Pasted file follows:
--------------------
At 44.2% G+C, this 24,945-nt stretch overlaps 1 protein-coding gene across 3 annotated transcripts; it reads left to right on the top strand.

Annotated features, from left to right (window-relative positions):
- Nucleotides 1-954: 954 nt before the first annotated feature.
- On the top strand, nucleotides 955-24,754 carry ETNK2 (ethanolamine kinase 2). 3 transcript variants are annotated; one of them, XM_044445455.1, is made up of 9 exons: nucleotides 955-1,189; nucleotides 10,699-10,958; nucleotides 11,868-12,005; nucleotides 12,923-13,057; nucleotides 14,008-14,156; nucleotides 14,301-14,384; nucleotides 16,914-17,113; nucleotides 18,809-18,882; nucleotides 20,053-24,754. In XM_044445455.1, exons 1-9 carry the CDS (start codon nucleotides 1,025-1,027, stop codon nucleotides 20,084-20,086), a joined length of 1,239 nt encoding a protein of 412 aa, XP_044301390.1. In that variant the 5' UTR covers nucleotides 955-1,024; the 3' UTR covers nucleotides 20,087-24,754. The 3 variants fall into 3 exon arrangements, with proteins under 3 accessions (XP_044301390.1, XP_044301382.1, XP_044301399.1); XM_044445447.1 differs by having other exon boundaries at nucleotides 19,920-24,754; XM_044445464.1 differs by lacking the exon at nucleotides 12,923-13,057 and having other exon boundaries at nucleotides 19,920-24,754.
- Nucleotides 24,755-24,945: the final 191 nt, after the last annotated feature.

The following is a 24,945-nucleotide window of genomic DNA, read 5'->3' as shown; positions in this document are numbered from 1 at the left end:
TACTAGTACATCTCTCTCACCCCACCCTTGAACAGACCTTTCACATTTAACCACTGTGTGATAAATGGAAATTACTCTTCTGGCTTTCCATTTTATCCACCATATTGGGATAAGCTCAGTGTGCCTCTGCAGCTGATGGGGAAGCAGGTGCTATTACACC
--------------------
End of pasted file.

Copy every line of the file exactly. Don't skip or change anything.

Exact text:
At 44.2% G+C, this 24,945-nt stretch overlaps 1 protein-coding gene across 3 annotated transcripts; it reads left to right on the top strand.

Annotated features, from left to right (window-relative positions):
- Nucleotides 1-954: 954 nt before the first annotated feature.
- On the top strand, nucleotides 955-24,754 carry ETNK2 (ethanolamine kinase 2). 3 transcript variants are annotated; one of them, XM_044445455.1, is made up of 9 exons: nucleotides 955-1,189; nucleotides 10,699-10,958; nucleotides 11,868-12,005; nucleotides 12,923-13,057; nucleotides 14,008-14,156; nucleotides 14,301-14,384; nucleotides 16,914-17,113; nucleotides 18,809-18,882; nucleotides 20,053-24,754. In XM_044445455.1, exons 1-9 carry the CDS (start codon nucleotides 1,025-1,027, stop codon nucleotides 20,084-20,086), a joined length of 1,239 nt encoding a protein of 412 aa, XP_044301390.1. In that variant the 5' UTR covers nucleotides 955-1,024; the 3' UTR covers nucleotides 20,087-24,754. The 3 variants fall into 3 exon arrangements, with proteins under 3 accessions (XP_044301390.1, XP_044301382.1, XP_044301399.1); XM_044445447.1 differs by having other exon boundaries at nucleotides 19,920-24,754; XM_044445464.1 differs by lacking the exon at nucleotides 12,923-13,057 and having other exon boundaries at nucleotides 19,920-24,754.
- Nucleotides 24,755-24,945: the final 191 nt, after the last annotated feature.

The following is a 24,945-nucleotide window of genomic DNA, read 5'->3' as shown; positions in this document are numbered from 1 at the left end:
TACTAGTACATCTCTCTCACCCCACCCTTGAACAGACCTTTCACATTTAACCACTGTGTGATAAATGGAAATTACTCTTCTGGCTTTCCATTTTATCCACCATATTGGGATAAGCTCAGTGTGCCTCTGCAGCTGATGGGGAAGCAGGTGCTATTACACC